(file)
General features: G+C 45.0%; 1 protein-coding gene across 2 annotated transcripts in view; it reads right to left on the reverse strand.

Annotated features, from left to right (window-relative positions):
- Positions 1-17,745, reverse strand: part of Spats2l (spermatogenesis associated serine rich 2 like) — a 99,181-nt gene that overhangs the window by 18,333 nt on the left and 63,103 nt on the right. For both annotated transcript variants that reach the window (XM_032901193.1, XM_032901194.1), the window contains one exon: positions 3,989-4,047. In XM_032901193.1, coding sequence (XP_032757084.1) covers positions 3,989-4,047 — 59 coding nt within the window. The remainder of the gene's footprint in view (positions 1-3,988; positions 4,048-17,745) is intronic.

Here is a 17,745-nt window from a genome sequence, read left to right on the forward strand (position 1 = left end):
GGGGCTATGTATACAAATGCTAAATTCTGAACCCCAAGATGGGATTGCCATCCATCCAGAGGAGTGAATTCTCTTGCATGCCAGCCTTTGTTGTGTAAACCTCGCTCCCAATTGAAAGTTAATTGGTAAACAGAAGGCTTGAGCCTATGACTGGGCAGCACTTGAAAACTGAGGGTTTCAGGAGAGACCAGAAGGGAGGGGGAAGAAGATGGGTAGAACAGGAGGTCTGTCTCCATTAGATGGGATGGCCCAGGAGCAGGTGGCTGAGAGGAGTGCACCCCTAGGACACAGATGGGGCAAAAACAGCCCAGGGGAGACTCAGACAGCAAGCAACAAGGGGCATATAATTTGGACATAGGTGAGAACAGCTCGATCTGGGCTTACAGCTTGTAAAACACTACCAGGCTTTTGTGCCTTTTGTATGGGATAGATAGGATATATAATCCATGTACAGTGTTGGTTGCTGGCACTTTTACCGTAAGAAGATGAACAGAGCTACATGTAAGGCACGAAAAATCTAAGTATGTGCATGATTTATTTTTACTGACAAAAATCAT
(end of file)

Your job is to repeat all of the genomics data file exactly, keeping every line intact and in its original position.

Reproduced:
General features: G+C 45.0%; 1 protein-coding gene across 2 annotated transcripts in view; it reads right to left on the reverse strand.

Annotated features, from left to right (window-relative positions):
- Positions 1-17,745, reverse strand: part of Spats2l (spermatogenesis associated serine rich 2 like) — a 99,181-nt gene that overhangs the window by 18,333 nt on the left and 63,103 nt on the right. For both annotated transcript variants that reach the window (XM_032901193.1, XM_032901194.1), the window contains one exon: positions 3,989-4,047. In XM_032901193.1, coding sequence (XP_032757084.1) covers positions 3,989-4,047 — 59 coding nt within the window. The remainder of the gene's footprint in view (positions 1-3,988; positions 4,048-17,745) is intronic.

Here is a 17,745-nt window from a genome sequence, read left to right on the forward strand (position 1 = left end):
GGGGCTATGTATACAAATGCTAAATTCTGAACCCCAAGATGGGATTGCCATCCATCCAGAGGAGTGAATTCTCTTGCATGCCAGCCTTTGTTGTGTAAACCTCGCTCCCAATTGAAAGTTAATTGGTAAACAGAAGGCTTGAGCCTATGACTGGGCAGCACTTGAAAACTGAGGGTTTCAGGAGAGACCAGAAGGGAGGGGGAAGAAGATGGGTAGAACAGGAGGTCTGTCTCCATTAGATGGGATGGCCCAGGAGCAGGTGGCTGAGAGGAGTGCACCCCTAGGACACAGATGGGGCAAAAACAGCCCAGGGGAGACTCAGACAGCAAGCAACAAGGGGCATATAATTTGGACATAGGTGAGAACAGCTCGATCTGGGCTTACAGCTTGTAAAACACTACCAGGCTTTTGTGCCTTTTGTATGGGATAGATAGGATATATAATCCATGTACAGTGTTGGTTGCTGGCACTTTTACCGTAAGAAGATGAACAGAGCTACATGTAAGGCACGAAAAATCTAAGTATGTGCATGATTTATTTTTACTGACAAAAATCAT